The weakness of studies of the artsoftransmissioncouldthenbeduetoanexcessiveemphasisontransmissionitself—to the detriment of the art as such and its other aspects. Certainly,the notion of communication is by now much broader than the mere dif-fusion of information, and also includes emotional, expressive, relational,and other aspects. The medium itself is no longer understood as a neutral
Elena Esposito
is professor of sociology at the University of Modena-ReggioEmilia. She has published several works on the theory of social systems, mediatheory, and social memory, including
Soziales Vergessen: Formen und Medien des Geda¨chtnisses der Gesellschaft 
(2002) and
Die Verbindlichkeit des Voru¨bergehenden:Paradoxien der Mode 
Critical Inquiry / Autumn 2004 9
In sociology,systemstheory, associatedmainly with Niklas Luhmann(for an overview,seeNiklas Luhmann,
Die Gesellschaftder Gesellschaft 
[Frankfurt,1997]) representsthe rathercontroversialand very complex attemptto researchsocietystartingfrom communicationrather than from people or the objectsof the world. Objects of sociologicalanalysisare thenfirst of all the ways and formsof communication,from which follow not only the configurationand the complexityof the conceptsused to considerthe world but also what, for a given socialformation,is the world: not an independentexternal datum but the external reference of communication.In this way, scienceand law, economicsand politics,religion,formalorganizations,love, and much else have been examined.For such an approach,the study of media is clearly central,even if at the moment there is no finished treatmentof this topic.Media, however, cannot appearas external instruments(typewriter,telephone, or televisionset) but as modalitiesthat configureand organizecommunication,first of all as its internalarticulations,which will then use these instruments.
diaphragm diffusing denotations and connotations with the least possibleinterference; the medium intervenes, influences, constructs,ordistortsthemessage(dependingontheviewofthestudent).Butingeneralitisthoughtthat the central point is the spreading of communication beyond the im-mediate perceptual context (as in writing) or beyond the personalizedsphereofthepeopleandthingsoneknowsorcouldknow(aswiththeprint-ing press). This feature of the medium should then explain its cognitiveeffects, like the ability to abstract or to modalize, with their respectiveconsequences for the general organization of semantics. One starts fromtransmission and eventually returns to the recording and organizationof information.In section 1 I will propose an alternative conception, the one of socio-logical systems theory, which starts not from a concept of the medium as aunity but from the difference between medium and form.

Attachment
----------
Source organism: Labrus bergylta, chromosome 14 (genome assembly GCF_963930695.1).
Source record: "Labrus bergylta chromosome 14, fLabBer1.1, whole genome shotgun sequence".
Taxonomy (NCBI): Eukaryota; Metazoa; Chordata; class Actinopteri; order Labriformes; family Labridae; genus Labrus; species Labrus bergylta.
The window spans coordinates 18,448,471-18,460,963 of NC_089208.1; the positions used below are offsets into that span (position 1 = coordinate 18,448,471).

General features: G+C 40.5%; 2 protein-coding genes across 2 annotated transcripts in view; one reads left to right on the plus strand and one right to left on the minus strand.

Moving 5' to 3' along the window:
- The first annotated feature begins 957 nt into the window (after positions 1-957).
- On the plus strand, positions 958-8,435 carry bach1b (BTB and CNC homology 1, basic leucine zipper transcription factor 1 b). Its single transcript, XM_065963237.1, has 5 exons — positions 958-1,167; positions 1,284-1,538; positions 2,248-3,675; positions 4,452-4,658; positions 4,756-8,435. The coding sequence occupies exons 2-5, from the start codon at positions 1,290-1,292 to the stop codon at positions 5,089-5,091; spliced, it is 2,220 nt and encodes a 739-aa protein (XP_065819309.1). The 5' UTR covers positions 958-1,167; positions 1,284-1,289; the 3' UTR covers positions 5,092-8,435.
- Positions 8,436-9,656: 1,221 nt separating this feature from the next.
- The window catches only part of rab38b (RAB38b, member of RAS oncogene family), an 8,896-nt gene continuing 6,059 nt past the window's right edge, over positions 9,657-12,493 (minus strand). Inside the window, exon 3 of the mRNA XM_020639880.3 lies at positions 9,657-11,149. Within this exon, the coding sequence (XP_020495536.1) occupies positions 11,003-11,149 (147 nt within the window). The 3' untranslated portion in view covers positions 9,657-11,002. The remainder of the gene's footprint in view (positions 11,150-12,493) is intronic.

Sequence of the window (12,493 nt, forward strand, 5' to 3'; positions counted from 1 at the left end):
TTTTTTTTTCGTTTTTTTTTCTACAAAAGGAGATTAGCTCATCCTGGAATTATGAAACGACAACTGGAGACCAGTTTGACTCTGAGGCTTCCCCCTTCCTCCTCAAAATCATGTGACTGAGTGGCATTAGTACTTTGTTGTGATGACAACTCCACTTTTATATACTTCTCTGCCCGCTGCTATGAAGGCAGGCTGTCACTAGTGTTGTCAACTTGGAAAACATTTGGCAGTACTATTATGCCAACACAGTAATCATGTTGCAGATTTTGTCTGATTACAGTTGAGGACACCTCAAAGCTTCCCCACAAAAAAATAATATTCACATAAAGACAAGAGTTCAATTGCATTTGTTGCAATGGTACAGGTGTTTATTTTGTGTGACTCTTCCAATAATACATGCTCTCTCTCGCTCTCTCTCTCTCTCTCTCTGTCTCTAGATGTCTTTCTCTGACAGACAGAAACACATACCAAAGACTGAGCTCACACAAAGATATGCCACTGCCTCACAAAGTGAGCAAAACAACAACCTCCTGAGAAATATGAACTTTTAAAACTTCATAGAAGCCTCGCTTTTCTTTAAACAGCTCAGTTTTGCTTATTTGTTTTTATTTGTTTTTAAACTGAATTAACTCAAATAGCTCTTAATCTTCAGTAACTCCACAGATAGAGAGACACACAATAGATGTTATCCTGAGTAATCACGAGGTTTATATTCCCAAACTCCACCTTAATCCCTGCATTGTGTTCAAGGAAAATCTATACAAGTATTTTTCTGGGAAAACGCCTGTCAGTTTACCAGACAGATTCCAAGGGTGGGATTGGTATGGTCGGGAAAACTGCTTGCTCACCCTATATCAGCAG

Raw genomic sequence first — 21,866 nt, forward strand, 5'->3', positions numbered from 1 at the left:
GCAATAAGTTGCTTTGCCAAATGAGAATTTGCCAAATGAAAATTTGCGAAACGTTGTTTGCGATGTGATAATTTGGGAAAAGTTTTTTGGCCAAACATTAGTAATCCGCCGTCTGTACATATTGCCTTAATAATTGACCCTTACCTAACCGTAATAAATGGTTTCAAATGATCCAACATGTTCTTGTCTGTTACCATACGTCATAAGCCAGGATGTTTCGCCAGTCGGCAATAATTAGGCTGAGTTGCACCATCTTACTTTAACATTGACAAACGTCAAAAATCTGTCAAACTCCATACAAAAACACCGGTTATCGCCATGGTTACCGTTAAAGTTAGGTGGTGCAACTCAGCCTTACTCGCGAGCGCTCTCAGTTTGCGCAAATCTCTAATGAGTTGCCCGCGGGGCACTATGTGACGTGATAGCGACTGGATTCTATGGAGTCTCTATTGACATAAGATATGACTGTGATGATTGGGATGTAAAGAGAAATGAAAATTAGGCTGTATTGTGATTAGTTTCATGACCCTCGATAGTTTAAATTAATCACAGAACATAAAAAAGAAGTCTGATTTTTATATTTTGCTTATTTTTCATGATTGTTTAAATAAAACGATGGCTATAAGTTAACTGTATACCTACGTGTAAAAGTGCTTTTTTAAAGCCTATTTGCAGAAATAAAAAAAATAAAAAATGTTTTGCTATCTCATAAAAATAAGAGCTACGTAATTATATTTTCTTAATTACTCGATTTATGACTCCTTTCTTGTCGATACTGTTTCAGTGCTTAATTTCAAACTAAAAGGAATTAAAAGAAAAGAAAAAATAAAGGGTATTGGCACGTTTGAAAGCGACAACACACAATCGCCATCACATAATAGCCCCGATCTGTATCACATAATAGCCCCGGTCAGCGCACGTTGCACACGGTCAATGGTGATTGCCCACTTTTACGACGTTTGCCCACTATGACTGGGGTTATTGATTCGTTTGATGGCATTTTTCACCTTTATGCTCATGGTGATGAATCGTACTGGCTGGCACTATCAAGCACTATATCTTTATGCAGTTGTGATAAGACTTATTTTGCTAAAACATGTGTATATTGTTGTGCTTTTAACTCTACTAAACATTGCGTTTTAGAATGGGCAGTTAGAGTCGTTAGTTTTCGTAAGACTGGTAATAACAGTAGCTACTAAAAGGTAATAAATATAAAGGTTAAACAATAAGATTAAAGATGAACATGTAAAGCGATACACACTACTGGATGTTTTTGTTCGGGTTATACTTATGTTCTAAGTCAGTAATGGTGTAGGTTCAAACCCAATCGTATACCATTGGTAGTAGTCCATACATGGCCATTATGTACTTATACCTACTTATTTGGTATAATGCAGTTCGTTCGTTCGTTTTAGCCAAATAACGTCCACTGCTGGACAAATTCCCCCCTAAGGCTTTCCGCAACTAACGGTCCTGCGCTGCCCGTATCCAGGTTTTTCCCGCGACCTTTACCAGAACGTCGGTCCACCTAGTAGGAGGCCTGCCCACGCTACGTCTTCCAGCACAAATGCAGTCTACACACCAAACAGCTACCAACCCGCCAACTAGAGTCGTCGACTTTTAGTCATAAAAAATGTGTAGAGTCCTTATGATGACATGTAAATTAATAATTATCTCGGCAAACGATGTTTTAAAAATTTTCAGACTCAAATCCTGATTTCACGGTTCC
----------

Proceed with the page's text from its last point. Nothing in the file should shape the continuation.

As we will seein section 2, this leads to considerationofthefamiliartechnologiesofcom-munication from the point of view of their capacity to loosen and recom-bine the elements of the consolidated forms. Transmission, that is, thecapacity to reach more receivers and in different ways, would then be only one of the aspects of this general reassessment of the relationship of thenecessary and the contingent, of the stable andthemutable,ofredundancy andvariety.Insection3thisapproachwillbetestedinthecasesofthemediaof writing and the printing press. In section 4 I will try to sketch the con-sequencesofthisapproachforthestillopenfieldofcomputersasamedium,specifically with regard to their communicative uses.
In the sociological view the problem of media is not primarily thestudy ofthefeaturesofsomeobjects,thatis,ofparticularinstrumentswithcertainpresuppositions and certain consequences. There is also this problem, of course, but prior to it there is the much more radical, self-referentialques-